Adriene Williams wrote heartfelt message about dead daughter on Facebook, still she was found guilty of murder. She received a 20-40 year prison sentence
A Pittsburgh-area woman who wrote on Facebook that “Mommy loves you, my angel” after her 3-year-old daughter was found dead in a ravine was sentenced Tuesday to 20 to 40 years behind bars for killing her.
Adriene Williams, 27, of Wilkinsburg, rejected a plea bargain that would have sent her to prison for 15 to 30 years. She was convicted at trial in August of third-degree murder and other charges in the death of her daughter, Adrionna.
Williams maintained her innocence Tuesday, but the judge was unmoved and handed down the maximum sentence.
“You took a baby out of safety, put her in harm’s way, then suffocated her,” Allegheny County Judge Anthony Mariani told her.
Adriene Williams seen with daughter Adrionna who she has been convicted of killing
According to the arrest warrant, Adriene Williams who was struggling with the demands of being a single mom, working a security job and going to college to get a criminal justice degree, suffocated her daughter seeking escape from her predicament
She is also alleged to have constantly used a loud voice with daughter Adrionna and told her she didn’t want to play with her the day she took the little girl to her grandmother’s home.
One of the more significant pieces of circumstantial evidence was a notebook Williams kept in her car, in which she wrote: ‘This single parent (****) is stressful, hard as (****). I hate that I’m doing it on my own. I’ve been struggling hard.’
Snuffed out at three: Adrionna was found by a dog walker just before 8 p.m., a mere 40 minutes after she was reported missing. She was lying on her back in a wooded ravine off Chalmers Way in Swissvale
Prosecutors told the court that Williams asphyxiated Adrionna, they never said where or how, before leaving the girl’s body in a wooded area of Swissvale in June 2015.
The defense attorney argued the failure to pinpoint exactly where and how the girl died meant the defendant shouldn’t be convicted. However, the contention of the prosecution that the ‘mountain of circumstantial evidence proved Williams killed the girl’ prevailed.
During the trial Surveillance video and cellphone records submitted in evidence, show Williams drive to and from the area where the girl’s body was found debunking her claim that she drove to work in a different area while the Adrionna was at her grandmother’s house on the day.
Investigators also found several colored paper clips near the body similar to clips later found in Williams’ car. Splotches of mud in her car and uniform shirt matched the area where the body was found as did the little girl’s DNA and stains from the watermelon, the girl was eating just before she was last seen.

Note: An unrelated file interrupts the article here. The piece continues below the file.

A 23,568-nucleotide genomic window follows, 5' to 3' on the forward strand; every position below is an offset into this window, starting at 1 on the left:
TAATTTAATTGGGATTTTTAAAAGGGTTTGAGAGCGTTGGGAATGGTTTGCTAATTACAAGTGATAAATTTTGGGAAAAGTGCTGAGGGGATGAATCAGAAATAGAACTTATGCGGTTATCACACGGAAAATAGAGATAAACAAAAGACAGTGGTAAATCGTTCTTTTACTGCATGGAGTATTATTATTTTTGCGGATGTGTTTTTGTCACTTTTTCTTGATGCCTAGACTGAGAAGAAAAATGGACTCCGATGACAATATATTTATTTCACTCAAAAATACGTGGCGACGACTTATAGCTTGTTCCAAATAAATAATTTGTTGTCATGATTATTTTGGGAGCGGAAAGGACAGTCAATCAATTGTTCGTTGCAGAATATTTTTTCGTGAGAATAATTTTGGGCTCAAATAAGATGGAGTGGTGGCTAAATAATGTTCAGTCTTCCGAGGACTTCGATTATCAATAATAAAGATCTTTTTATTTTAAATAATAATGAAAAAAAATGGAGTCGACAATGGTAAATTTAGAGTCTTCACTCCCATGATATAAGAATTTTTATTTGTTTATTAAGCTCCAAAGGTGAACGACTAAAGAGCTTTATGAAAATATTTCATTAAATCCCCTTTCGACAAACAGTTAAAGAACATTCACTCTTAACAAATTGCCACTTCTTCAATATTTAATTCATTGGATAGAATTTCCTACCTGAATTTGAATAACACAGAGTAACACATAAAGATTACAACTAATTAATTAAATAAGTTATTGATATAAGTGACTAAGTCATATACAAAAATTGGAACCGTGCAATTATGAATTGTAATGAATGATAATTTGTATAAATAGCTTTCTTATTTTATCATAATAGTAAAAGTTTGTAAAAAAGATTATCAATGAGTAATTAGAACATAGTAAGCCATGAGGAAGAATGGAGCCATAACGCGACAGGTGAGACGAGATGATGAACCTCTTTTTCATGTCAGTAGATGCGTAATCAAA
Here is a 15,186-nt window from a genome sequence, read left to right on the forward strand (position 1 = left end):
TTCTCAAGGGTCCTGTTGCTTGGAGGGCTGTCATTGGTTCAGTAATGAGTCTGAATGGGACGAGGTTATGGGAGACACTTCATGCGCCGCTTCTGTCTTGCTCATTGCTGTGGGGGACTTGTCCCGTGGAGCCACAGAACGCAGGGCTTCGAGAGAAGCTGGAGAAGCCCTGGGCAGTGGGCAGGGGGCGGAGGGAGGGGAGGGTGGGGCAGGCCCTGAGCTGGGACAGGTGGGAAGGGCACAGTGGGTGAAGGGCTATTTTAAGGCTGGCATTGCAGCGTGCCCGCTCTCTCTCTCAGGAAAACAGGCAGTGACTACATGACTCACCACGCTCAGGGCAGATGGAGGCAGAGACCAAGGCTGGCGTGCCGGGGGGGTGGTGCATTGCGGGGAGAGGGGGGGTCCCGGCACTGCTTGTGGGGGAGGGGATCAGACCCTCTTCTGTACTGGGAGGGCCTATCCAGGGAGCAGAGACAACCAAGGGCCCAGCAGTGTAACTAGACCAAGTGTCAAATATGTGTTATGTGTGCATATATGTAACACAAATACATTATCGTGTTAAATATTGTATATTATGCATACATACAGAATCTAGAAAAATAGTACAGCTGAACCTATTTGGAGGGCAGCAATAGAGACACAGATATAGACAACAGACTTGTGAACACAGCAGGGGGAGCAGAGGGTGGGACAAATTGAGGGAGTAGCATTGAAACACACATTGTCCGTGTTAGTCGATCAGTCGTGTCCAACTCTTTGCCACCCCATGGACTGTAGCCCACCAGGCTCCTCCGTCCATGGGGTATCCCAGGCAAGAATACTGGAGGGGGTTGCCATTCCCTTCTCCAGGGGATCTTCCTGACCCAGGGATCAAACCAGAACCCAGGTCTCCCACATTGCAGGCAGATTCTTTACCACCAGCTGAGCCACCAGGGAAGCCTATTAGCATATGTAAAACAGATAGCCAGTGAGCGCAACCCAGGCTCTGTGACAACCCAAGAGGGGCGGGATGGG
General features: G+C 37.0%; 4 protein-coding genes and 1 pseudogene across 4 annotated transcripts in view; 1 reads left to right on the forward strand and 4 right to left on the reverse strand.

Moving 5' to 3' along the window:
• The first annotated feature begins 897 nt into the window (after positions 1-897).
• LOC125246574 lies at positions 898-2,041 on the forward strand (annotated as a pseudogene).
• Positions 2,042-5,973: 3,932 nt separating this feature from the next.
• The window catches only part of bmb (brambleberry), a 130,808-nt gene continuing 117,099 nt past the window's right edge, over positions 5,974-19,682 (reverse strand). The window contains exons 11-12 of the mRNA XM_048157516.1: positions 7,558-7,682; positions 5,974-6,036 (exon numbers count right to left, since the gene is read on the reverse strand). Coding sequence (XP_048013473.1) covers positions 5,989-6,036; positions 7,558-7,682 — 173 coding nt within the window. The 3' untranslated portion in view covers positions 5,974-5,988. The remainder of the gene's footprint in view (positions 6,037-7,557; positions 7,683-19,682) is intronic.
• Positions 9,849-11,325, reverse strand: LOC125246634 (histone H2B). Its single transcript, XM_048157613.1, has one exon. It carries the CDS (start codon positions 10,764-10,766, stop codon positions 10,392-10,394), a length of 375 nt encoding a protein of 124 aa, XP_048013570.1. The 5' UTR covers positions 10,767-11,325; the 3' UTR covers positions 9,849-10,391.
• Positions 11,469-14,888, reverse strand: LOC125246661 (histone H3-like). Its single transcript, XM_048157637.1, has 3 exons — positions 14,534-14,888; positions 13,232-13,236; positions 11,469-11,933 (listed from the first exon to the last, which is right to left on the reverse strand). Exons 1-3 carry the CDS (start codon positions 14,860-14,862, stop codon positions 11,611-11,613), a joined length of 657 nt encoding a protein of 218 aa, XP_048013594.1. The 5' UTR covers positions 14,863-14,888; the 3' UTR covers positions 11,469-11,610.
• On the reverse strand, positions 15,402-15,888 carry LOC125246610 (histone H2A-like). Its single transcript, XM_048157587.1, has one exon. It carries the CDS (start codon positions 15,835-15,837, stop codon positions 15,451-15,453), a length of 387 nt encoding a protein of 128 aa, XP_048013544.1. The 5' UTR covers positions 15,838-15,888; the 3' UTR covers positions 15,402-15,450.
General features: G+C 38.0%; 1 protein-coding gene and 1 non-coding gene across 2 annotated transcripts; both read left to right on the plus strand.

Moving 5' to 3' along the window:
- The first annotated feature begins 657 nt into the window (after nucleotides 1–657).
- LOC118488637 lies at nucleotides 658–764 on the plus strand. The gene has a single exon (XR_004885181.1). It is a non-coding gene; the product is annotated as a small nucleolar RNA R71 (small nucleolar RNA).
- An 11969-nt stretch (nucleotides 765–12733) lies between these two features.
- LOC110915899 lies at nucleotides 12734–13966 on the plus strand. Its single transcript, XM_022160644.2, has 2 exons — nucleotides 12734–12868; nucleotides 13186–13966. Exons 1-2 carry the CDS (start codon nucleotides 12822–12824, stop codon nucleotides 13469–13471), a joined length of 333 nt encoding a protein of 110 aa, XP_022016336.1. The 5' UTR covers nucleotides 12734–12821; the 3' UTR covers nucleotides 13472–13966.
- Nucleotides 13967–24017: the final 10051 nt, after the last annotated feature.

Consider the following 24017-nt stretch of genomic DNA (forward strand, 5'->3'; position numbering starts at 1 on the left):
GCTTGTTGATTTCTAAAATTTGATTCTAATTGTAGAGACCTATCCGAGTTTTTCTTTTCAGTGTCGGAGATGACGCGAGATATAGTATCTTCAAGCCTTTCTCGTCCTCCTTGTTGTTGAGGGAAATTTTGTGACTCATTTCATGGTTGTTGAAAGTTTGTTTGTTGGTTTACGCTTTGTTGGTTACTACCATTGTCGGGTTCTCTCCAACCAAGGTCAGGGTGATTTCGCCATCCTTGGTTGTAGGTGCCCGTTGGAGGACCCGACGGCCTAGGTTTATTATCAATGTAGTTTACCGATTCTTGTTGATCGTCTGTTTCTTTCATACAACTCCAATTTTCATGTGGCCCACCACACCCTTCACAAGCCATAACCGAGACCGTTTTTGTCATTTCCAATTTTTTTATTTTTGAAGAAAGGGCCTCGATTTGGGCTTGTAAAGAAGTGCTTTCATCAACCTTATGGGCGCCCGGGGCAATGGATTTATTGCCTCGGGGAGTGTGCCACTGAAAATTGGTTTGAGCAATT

Police believe Williams left for work as a security guard only to have the girl follow her out onto the porch. Although nobody saw what happened, Witnesses Adrionna follow her mom out to the porch as Williams was leaving for work. Those present in the home at the time – the girl’s grandmother, aunt and two cousins at the duplex all assumed Williams left for work, police said.
They also recalled that Williams had seemed to be annoyed that her daughter needed help cleaning herself after using the bathroom shortly before Williams was supposed to leave for work.
Prosecutors argued that Williams, a single mother was overwhelmed by the realities single parenting and being a working mother.
“I shouldn’t be holding my grand baby in an urn,” she said Sonja Crosby [Photo], Adrionna’s paternal grandmother as she held a pink urn with a teddy bear on it containing the girl’s ashes after the sentencing.
Adrionna’s body was discovered by a dog walker about 40 minutes after her family reported her missing June 14.
The morning after Adrionna’s body was found, Williams mourned her daughter on Facebook, writing, “Give me my angel back, please” and “Mommy loves you, my angel.” The girl’s death also prompted a march several days later as community leaders decried the crime and asked for the public’s help in finding her killer.
Williams was charged months later.
The prosecution was seeking a first-degree murder conviction of Williams acted out of malice and premeditation, but the jury took four days to decide that Williams acted with malice but no premeditation, returning a third-degree murder conviction.